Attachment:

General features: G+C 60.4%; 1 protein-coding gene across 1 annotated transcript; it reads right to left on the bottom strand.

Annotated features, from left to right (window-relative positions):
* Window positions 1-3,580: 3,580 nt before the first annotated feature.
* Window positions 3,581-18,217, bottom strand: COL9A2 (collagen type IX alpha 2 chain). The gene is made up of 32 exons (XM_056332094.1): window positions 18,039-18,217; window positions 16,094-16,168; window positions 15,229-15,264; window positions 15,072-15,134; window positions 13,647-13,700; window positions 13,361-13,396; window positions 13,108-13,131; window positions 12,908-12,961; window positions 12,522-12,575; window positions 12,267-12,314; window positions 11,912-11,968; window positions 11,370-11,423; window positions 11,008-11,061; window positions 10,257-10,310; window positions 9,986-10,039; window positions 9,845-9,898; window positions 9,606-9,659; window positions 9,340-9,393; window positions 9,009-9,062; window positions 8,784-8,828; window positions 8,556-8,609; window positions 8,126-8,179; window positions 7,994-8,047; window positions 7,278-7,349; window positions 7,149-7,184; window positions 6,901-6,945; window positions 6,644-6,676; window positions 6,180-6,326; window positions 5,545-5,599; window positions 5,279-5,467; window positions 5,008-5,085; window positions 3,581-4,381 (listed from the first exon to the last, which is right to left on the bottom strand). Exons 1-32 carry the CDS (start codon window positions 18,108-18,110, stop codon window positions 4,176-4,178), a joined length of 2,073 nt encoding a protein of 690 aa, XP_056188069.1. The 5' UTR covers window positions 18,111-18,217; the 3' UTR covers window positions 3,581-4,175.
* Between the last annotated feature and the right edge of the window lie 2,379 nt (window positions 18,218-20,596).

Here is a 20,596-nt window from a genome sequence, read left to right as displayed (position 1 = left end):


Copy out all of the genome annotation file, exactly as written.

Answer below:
General features: G+C 60.4%; 1 protein-coding gene across 1 annotated transcript; it reads right to left on the bottom strand.

Annotated features, from left to right (window-relative positions):
* Window positions 1-3,580: 3,580 nt before the first annotated feature.
* Window positions 3,581-18,217, bottom strand: COL9A2 (collagen type IX alpha 2 chain). The gene is made up of 32 exons (XM_056332094.1): window positions 18,039-18,217; window positions 16,094-16,168; window positions 15,229-15,264; window positions 15,072-15,134; window positions 13,647-13,700; window positions 13,361-13,396; window positions 13,108-13,131; window positions 12,908-12,961; window positions 12,522-12,575; window positions 12,267-12,314; window positions 11,912-11,968; window positions 11,370-11,423; window positions 11,008-11,061; window positions 10,257-10,310; window positions 9,986-10,039; window positions 9,845-9,898; window positions 9,606-9,659; window positions 9,340-9,393; window positions 9,009-9,062; window positions 8,784-8,828; window positions 8,556-8,609; window positions 8,126-8,179; window positions 7,994-8,047; window positions 7,278-7,349; window positions 7,149-7,184; window positions 6,901-6,945; window positions 6,644-6,676; window positions 6,180-6,326; window positions 5,545-5,599; window positions 5,279-5,467; window positions 5,008-5,085; window positions 3,581-4,381 (listed from the first exon to the last, which is right to left on the bottom strand). Exons 1-32 carry the CDS (start codon window positions 18,108-18,110, stop codon window positions 4,176-4,178), a joined length of 2,073 nt encoding a protein of 690 aa, XP_056188069.1. The 5' UTR covers window positions 18,111-18,217; the 3' UTR covers window positions 3,581-4,175.
* Between the last annotated feature and the right edge of the window lie 2,379 nt (window positions 18,218-20,596).

Here is a 20,596-nt window from a genome sequence, read left to right as displayed (position 1 = left end):